This enhanced portability allows photographers to more easily navigate tight spaces, climb, and move quickly to capture fleeting moments in nature, which, as I’m sure you will agree, is a pretty big deal from a photographic experience point of view.

Impressive Image Quality

Despite their compact bodies, OM System cameras pack impressive imaging capabilities. Their Micro Four Thirds sensor size delivers excellent image quality with low noise, vibrant colours, and an impressive dynamic range. At this point, I’m sure some of you are about to leave a comment or send me a message about full-frame cameras, print size, digital noise, and image quality, so let me clarify.

Yes, in the past, the Four Thirds sensors might have been a few steps behind the image quality of the larger sensor systems. That said, the new one and two cameras deliver exceptional quality, and I would like to believe that for the majority of people who do wildlife photography, this is way more than what they would actually need. I have, from the RAW files of pretty much all of my Olympus cameras, printed images up to A1 size, and they look absolutely stunning. So for me, doing what I do, the image quality of the smaller system cameras is way beyond what I need for prints, my website, social media, or any marketing that I might need to do for Wild Eye.

The advanced image stabilisation systems in OM System cameras, which is next level amazing, also help to minimise blur and camera shake, even when using longer telephoto lenses, which is crucial for nature and wildlife photography.

Weather Sealing

When you venture into the great outdoors and amazing places we all love to visit, it often means dealing with unpredictable weather conditions. OM System cameras are renowned for their robust weather-sealing, making them resistant to dust, splashes, and light rain. And as you will see from the image below, snow!

This rugged construction provides peace of mind when photographing in challenging environmental conditions, allowing nature photographers to focus on capturing the moment without worrying about damaging their gear.

You see, in my mind, my camera is a tool that I use in order to document nature and create visual artwork. What good would it be if, at the slightest sign of rain, I had to hide my camera? I have now, after the last 7 years of hosting wild tours around the world with my Olympus and OM System cameras, used the gear in every conceivable weather condition, ranging from snowy and freezing temperatures all the way to hot, humid, and dusty African environments, and I have yet to find a situation with the cameras that even so much as hints at giving me trouble.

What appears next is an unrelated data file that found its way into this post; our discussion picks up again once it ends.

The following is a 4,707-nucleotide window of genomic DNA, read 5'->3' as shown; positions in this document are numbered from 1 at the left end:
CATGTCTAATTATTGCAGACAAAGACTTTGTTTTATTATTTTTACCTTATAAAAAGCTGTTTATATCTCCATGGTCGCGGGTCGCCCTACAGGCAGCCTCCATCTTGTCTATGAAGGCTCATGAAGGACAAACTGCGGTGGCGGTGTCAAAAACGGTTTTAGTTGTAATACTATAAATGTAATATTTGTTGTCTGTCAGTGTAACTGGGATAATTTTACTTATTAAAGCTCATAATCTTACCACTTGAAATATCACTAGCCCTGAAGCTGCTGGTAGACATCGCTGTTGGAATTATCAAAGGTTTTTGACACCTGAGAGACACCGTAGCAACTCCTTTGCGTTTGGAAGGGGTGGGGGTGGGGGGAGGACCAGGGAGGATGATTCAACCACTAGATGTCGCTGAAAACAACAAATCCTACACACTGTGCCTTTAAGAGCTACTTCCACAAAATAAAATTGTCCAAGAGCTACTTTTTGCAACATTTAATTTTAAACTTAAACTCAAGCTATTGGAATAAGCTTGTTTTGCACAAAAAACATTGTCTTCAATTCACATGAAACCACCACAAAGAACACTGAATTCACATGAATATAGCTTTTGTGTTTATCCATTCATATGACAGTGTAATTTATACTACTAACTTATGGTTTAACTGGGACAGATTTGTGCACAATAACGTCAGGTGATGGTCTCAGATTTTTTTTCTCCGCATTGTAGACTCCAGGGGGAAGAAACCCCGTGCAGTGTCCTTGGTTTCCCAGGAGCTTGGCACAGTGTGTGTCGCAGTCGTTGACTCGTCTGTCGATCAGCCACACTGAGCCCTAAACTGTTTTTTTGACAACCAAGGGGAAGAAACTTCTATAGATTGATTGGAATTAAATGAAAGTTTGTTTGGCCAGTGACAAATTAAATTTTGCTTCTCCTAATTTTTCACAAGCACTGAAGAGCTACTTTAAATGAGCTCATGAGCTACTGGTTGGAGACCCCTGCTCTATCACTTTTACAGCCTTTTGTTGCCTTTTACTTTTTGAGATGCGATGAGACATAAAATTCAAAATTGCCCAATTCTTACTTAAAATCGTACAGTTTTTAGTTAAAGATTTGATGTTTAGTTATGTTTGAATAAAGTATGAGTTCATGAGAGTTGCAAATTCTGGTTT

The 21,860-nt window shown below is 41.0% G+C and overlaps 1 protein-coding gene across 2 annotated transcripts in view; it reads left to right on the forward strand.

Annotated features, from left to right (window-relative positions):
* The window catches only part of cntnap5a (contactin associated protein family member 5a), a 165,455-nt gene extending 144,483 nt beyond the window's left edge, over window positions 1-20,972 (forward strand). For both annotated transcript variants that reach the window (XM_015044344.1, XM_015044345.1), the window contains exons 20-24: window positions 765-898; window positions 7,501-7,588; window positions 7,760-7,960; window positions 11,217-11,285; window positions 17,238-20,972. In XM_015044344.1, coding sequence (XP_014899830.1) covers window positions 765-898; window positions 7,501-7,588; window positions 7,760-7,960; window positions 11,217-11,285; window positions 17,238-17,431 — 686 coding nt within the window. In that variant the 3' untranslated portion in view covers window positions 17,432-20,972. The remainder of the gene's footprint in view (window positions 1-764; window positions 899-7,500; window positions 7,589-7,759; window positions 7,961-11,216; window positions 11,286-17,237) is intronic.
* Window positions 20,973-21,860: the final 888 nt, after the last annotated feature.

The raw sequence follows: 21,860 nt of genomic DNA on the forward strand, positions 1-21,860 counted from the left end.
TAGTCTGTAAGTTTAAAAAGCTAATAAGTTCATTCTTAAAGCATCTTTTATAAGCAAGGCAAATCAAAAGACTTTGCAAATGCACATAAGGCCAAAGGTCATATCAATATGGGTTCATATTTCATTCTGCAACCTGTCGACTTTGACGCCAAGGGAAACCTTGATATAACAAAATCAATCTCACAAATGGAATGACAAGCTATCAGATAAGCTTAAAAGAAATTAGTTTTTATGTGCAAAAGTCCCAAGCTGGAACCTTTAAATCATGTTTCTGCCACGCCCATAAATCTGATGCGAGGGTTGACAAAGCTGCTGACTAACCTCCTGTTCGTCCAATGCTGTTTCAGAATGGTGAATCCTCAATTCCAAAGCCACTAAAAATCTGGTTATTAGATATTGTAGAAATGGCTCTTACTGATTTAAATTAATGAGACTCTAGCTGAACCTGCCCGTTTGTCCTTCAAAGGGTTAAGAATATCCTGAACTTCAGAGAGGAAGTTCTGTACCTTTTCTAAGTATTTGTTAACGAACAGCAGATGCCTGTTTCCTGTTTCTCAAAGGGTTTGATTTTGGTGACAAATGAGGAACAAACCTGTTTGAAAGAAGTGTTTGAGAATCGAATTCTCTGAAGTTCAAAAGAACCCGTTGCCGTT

This, as I’m sure you’ll agree, is priceless for what we do.

Intuitive Controls and Customization

OM System cameras have been designed with the needs of avid outdoor and nature photographers in mind. Their intuitive control layouts and customisable function buttons allow users to quickly access and adjust crucial settings, making them well-suited for the fast-paced nature of wildlife and landscape photography. In a recent podcast with team members from OM System UK, which I will share below, we spoke about how the brand is looking to transition more towards an outdoor brand.

This way of thinking and the direction the brand is taking mean that OM System has considered the needs and demands of nature, wildlife, and landscape photographers, and I’ve seen this in the field, both in my own photography and with clients who shoot with OM System. This level of specific responsiveness and customisation enhances the overall photographic experience and will help nature photographers stay nimble and adaptable in the field, which means fewer missed shots and a better portfolio of images!

Computational Photography Features

The OM System cameras also have incredible advanced computational photography features that can greatly benefit nature photography. Technologies like Pro Capture, which literally feels like magic, and Live ND, which simulates the effect of neutral density filters, allow photographers to capture long exposures for creative blur effects without the need for additional filters.